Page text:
Thursday, July 28, 2011

Basket Full of Yarn

I was in an Art Expressions Bible study class a couple years ago and was introduced to the idea of Water Color Journaling.  You take something about your day, a special event, or just something you want to highlight and document, and you do a watercolor of it. It becomes a pictorial journal.  You can also write on your painting to make it even more like a journal.

In class we were given a passage of Scripture and some time to meditate on it, often through a nature walk. Then we'd come back to the room and draw and paint the little tidbits of nature we picked up. We'd write about how God spoke to us on our walk with Him, or what He "said" to us through nature.

A water color journal doesn't have to be all about Scripture.  I have a friend who is a wonderful painter; she will sometimes go to the park, the zoo, the botanical gardens, or away for a painting weekend with a friend and she adds paintings and musings to her bound watercolor journal book.

All that explanation is to introduce a drawing & watercolor I did at home one night after I learned about this neat form of noting something special in one's life.  I was so excited about knitting at the time and I loved seeing my basket full of yarn sitting on the fireplace hearth, that I decided to draw and paint it.

This form of drawing is called Blind Contour Drawing...well, a modified and "cheated" version.  A blind contour drawing is where you look only at the subject and not at your paper.  You're not supposed to pick up your pencil either.  Yes, it's tough, but it's actually kind of fun. It certainly levels the playing field among students of varying degrees of artistic skill. 

What it really does is teach you to see.  It teaches you to draw only what you see.  Very often, when drawing, our mind assumes things about the subject. Information previously known about the subject can interfere with what we're actually seeing.  Angles, perspectives, etc., can get messed up when we draw what we assume rather than what we see.  This kind of exercise teaches us to really see what we're drawing and it teaches our brain to communicate more literally with our hand.  I enjoy it quite a bit.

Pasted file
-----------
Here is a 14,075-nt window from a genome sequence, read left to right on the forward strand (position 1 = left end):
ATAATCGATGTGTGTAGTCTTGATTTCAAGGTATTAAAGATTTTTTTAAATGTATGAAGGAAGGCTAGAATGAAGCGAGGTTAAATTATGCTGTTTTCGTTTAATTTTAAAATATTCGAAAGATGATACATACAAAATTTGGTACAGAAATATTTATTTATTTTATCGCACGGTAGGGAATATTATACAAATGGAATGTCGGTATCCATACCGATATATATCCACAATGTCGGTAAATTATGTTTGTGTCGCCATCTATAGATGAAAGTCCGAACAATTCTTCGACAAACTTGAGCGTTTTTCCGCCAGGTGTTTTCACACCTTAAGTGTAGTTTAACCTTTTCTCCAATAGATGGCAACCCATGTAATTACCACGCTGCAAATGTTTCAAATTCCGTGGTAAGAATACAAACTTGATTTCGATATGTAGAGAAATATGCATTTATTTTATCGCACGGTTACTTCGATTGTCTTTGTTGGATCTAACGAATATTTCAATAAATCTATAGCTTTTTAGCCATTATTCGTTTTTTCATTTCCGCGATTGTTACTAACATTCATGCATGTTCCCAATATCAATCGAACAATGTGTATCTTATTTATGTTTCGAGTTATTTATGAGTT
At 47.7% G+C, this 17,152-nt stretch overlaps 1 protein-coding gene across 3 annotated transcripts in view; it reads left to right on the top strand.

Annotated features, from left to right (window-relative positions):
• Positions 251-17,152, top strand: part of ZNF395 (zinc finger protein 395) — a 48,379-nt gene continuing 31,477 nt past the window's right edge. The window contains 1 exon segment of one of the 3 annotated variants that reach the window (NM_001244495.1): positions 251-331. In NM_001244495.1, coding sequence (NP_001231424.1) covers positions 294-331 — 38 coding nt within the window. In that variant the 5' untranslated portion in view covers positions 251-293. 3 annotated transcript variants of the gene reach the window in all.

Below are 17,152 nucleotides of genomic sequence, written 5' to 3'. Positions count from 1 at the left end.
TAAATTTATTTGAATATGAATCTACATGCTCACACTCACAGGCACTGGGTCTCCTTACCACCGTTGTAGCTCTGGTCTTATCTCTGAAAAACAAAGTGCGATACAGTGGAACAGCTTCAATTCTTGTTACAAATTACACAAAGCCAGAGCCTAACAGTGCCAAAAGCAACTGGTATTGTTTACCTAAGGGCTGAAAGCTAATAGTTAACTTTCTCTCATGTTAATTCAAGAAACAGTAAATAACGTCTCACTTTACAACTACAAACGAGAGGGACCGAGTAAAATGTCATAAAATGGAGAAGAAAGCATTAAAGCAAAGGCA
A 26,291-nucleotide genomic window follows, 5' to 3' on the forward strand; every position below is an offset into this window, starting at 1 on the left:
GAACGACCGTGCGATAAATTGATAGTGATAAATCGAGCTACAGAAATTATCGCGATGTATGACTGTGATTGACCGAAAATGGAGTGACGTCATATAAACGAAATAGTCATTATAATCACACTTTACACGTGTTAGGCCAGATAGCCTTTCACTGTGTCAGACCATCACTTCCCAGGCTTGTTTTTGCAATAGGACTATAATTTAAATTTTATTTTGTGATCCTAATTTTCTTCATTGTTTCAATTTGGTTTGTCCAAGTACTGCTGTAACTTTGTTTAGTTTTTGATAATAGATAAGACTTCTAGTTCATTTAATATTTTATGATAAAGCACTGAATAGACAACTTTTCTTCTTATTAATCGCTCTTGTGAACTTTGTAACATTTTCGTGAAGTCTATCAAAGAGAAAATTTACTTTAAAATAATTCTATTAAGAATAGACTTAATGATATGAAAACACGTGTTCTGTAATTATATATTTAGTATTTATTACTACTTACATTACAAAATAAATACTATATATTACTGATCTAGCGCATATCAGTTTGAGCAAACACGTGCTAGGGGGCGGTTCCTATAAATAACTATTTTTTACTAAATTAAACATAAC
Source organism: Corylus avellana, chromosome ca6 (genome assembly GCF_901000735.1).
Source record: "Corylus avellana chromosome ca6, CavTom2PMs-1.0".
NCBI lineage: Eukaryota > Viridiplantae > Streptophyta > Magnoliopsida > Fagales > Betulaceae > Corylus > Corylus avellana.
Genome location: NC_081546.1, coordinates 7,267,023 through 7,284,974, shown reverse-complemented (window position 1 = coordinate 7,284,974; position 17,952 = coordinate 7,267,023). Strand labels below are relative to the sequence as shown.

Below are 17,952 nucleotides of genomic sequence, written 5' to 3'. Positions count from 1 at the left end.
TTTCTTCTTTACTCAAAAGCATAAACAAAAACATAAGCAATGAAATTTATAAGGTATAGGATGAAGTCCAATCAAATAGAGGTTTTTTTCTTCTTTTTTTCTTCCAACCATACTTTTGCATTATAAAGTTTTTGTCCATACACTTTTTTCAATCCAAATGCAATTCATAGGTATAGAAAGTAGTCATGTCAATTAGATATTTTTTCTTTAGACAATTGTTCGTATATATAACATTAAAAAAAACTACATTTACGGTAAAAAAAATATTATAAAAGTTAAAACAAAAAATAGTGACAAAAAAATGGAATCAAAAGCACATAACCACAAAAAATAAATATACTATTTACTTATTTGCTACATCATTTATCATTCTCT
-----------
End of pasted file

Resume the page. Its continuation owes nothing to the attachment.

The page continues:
Like I said, I kind of cheated on this one.  I glanced up a little bit throughout the drawing and also went back in to fill in some detail like the cross hatches on the basket and the yarn lines.  But, most of it I did blindly. And since there's no Drawing Cop hanging over me when I draw, it didn't harm my purpose at all. I drew the contours blindly (with a couple cheats) and then loosely went back to fill in detail to bring it more to life.  Then I painted in with water colors. Apart from the weird and way-too-big word, "Knitting", I'm very pleased with the outcome.

And I do love a basket full of yarn.

Monday, July 11, 2011

Seeing Names

My cat, Mini, was a tortie. I got her when I was in second grade and had her all the way through my Junior year in high school. With my second grade mindset, I named her Mini because as a kitten she looked so tiny compared to her huge eyes. My mom always thought I named her Minnie, as in Mouse or Pearl. But no. I always spelled it Mini, as in small.

It's funny how people can say the same name but spell it differently in their minds. I always "see" words in my mind. I don't know if this is common or uncommon but I do. When I say a word, often times I "see" it spelled out in my mind. Someone can say the name "Laurie" but if I'm seeing "Lori" in my mind, I get totally confused in the conversation and can't figure out who they're talking about! Reminds me of Anne of Green Gables who requested that people "please say her name with an 'e 'on the end because it's so much more elegant than Ann without an 'e'."